The first race of Scuderia Ferrari was the 1930 Mille Miglia, the fourth running of this epic endurance race. A team of three Alfa Romeo's were entered, driven by Ferrari's partners Alfredo Caniato and Mario Tadini and the political activist and amateur racing driver Luigi Scarfiotti. Scarfiotti drove this elegant and sporty GS Spyder, chassis number 8513033.
This was the latest iteration of the gifted Vittorio Jano's 6C series, a supercharged version of the 1750cc engine. In 1930, the 6C 1750 could be purchased in one of three versions - a naturally-aspirated Turismo featuring a single overhead camshaft, and the 2nd and 3rd series twin-cam Super Sport available with or without a supercharger and the 4th series supercharged Gran Sport.
Both of the supercharged versions were fitted with Alfa-built twin-lobe Roots-type blowers. The difference between the Gran Sport and the Super Sport was the supercharger - the Super Sport has a smaller, geared-up supercharger. The Gran Sport version was driven at engine speed which eliminated the high-pitched supercharger while. The GS produced 102 horsepower at 5000 RPM and fitted into a wheelbase that measured 1.745m. The engine was mounted 15-inches back, in the frame, with a sloping radiator mounted in front.
Chassis number 8513033 was first registered on April 1st of 1930 with the Macerata provincial index 'MC 2012' which it still wears today. It wears a two-seater body which was built by Zagato. Most of the cars clothed by Zagato during the 1920s and 1930s were built on Alfa Romeo chassis.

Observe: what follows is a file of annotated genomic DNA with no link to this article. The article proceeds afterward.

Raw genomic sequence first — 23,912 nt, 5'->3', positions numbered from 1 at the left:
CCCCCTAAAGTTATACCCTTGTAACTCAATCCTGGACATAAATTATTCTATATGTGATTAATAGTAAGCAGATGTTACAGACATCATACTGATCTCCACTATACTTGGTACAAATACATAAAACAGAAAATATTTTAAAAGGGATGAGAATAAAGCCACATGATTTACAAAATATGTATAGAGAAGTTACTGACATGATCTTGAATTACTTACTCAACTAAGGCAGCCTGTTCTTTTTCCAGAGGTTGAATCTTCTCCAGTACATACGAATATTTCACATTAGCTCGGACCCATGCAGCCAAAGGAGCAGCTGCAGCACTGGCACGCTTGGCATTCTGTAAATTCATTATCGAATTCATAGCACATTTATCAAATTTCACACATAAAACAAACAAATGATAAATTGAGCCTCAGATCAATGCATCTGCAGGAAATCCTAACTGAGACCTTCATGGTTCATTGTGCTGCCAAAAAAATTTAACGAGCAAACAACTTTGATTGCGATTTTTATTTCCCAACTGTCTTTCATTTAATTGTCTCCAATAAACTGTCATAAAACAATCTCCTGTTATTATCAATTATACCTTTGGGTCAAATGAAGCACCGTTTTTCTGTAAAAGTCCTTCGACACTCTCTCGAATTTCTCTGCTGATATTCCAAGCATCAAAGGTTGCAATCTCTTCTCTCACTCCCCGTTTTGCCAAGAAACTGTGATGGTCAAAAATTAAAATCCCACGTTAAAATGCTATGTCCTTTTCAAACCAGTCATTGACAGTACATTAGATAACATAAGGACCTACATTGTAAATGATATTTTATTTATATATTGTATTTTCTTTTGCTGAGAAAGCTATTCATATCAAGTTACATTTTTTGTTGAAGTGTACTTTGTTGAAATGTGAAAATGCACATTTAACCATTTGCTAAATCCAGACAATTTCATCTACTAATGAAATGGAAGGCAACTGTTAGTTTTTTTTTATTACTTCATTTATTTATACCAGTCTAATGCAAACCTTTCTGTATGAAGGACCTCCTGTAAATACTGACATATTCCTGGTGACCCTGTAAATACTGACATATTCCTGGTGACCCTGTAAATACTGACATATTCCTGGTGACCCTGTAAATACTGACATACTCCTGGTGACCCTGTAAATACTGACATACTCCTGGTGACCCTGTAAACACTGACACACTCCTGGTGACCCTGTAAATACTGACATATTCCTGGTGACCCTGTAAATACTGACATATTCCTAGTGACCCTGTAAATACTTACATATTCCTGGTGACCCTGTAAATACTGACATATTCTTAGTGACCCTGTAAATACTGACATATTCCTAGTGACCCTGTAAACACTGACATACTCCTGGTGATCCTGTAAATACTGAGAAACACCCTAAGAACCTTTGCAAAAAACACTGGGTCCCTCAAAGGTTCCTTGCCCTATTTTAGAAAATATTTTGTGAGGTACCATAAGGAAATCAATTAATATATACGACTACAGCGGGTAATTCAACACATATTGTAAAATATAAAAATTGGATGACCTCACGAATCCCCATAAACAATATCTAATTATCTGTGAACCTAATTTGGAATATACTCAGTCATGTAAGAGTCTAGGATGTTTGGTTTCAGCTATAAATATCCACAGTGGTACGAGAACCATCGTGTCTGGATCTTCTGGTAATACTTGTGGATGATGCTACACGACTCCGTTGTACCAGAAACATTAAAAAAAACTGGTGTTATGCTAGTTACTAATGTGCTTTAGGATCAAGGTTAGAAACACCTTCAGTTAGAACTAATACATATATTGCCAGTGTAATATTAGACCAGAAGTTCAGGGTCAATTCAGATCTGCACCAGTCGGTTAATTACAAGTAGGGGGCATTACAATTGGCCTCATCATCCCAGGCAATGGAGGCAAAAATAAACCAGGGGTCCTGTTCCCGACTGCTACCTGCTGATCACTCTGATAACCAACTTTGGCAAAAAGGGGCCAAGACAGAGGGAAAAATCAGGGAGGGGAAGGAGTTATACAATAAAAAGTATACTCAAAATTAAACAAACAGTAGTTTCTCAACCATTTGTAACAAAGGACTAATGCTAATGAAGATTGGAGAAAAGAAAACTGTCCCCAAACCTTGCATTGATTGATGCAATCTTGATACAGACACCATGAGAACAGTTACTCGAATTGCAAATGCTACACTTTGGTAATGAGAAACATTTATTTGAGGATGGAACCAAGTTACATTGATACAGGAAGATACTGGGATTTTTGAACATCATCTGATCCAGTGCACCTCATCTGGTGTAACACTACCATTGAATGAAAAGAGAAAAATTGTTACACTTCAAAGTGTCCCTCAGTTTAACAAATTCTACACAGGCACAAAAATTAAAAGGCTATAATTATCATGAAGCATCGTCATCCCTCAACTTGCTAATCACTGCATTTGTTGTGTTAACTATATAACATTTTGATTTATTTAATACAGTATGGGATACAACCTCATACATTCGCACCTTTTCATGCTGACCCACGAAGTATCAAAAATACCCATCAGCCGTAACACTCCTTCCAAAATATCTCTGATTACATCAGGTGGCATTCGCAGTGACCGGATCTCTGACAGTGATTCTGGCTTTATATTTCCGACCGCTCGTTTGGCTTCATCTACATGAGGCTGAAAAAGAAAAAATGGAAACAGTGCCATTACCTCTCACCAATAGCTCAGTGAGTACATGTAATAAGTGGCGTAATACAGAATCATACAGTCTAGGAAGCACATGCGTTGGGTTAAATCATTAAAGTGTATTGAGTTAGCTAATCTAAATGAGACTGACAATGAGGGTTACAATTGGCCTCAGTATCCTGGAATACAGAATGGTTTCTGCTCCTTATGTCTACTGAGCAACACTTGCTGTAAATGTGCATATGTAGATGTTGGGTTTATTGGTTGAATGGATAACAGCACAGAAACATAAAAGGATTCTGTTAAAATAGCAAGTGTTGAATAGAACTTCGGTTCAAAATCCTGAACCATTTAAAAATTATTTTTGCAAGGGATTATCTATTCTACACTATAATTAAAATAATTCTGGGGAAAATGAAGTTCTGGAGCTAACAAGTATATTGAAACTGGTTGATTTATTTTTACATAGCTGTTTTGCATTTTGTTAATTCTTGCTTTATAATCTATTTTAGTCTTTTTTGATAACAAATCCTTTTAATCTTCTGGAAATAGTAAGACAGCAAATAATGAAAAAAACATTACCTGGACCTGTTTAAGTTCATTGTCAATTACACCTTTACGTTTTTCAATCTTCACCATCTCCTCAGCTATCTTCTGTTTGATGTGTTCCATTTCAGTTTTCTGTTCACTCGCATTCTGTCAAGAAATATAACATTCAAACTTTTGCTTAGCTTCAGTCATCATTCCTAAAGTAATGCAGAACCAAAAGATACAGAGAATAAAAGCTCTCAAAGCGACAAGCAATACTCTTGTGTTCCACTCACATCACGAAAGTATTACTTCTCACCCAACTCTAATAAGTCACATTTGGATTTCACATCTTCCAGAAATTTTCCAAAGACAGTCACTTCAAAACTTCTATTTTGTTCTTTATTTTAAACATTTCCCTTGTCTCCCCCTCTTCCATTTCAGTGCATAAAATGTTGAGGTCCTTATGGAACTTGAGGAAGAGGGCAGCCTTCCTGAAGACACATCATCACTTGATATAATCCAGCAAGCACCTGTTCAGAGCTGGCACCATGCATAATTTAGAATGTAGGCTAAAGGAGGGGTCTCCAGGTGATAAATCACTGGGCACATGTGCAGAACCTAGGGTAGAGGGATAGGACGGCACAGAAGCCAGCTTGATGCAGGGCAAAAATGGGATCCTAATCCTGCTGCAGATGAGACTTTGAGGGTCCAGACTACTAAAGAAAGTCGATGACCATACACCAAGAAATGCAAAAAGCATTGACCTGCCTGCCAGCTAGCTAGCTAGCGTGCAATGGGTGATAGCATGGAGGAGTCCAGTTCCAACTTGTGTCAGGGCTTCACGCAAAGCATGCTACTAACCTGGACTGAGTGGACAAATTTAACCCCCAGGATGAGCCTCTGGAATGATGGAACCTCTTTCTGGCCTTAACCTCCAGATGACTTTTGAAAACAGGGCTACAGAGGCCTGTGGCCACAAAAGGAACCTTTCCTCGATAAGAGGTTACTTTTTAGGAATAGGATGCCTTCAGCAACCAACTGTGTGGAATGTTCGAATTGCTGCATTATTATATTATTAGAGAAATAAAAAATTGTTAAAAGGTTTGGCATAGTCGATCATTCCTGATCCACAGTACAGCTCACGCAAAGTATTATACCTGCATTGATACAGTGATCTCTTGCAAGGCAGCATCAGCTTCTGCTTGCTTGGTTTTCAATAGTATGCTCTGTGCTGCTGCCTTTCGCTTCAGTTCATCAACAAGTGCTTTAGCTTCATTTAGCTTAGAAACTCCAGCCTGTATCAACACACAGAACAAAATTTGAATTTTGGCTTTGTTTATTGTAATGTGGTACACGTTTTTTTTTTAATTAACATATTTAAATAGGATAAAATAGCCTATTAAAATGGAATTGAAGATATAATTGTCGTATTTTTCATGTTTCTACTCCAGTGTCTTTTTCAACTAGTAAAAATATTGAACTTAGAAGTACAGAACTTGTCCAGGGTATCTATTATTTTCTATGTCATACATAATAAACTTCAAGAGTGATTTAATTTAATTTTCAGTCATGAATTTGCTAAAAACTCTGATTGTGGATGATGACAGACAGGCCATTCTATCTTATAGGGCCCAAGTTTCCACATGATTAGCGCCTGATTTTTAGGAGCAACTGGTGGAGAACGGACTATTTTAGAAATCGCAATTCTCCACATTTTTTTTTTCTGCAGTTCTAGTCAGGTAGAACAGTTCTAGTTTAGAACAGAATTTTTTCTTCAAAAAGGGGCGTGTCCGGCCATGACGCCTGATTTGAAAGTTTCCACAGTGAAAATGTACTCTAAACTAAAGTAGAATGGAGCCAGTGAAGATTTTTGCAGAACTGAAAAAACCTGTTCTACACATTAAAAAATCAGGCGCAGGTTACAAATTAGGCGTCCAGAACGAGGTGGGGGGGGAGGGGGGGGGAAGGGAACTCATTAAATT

Two weeks after receiving the car, Scarfiotti drove in the Mille Miglia road race as part of the Scuderia Ferrari Team. His co-driver and mechanic was Guglielmo Carraroli, who had been Enzo Ferrari's riding mechanic since the early 1920s.
The Alfa Romeo 6C 1750's swept the board in the Mille Miglia, with Nuvolari finishing first. The 1500cc version won its class. Even though the Alfa Romeo cars had much success in this race, none of the Scuderia Ferrari cars finished. Scarfiotti cars had been eliminated by a broken leaf spring.
Scarfiotti continued to race his Alfa during 1930 with several significant finished. He placed second overall and first in his class at the Colle di Paterno in July. He placed fifth overall in the Coppa Gran Sasso and fourth in the 12-mile Teramo-Civitella del Tronto hillclimb. Another fourth was earned in the Coppa Pierazzi.
The car returned to the Mille Miglia in 1931 with Scarfiotti at the wheel and under the banner of Scuderia Ferrari. His co-driver and mechanic was Piero Bucci. This time, the car emerged in sixth place overall, in 17 hours, 27 minutes, and 36 seconds. It was just 1 hour and 17 minutes behind the winning SSK Mercedes driven by Rudi Caracciola. It finished three places and 21 minutes ahead of Tazio Nuvolari who was driving an Alfa Romeo 8C 2300.
Scarfiotti sold his 6C 1750 GS back to Alfa Romeo in 1932. It was re-registered 'as new' two months later to the Scuderia Ferrari with two-seat spider bodywork. It was registered to the Alfa Romeo company in Milan on May 18th of that year, but its subsequent history is unclear. It was 'discovered' in Modena in the early 1960s. It was brought to a restoration shop in Florence for re-commissioning. It is believed another restoration was completed by Autofficina Faralli, near Pisa, Italy, in 1999. In 2005, the car came to the United States and has since been part of a collection in Texas.
In 2008, this GS Spyder was offered for sale at the 'Quail Lodge, A Sale of Exceptional Motorcars and Automobilia' presented by Bonhams Auction. The lot was sold for $1,107,000 inclusive of buyer's premium.Also photographed at :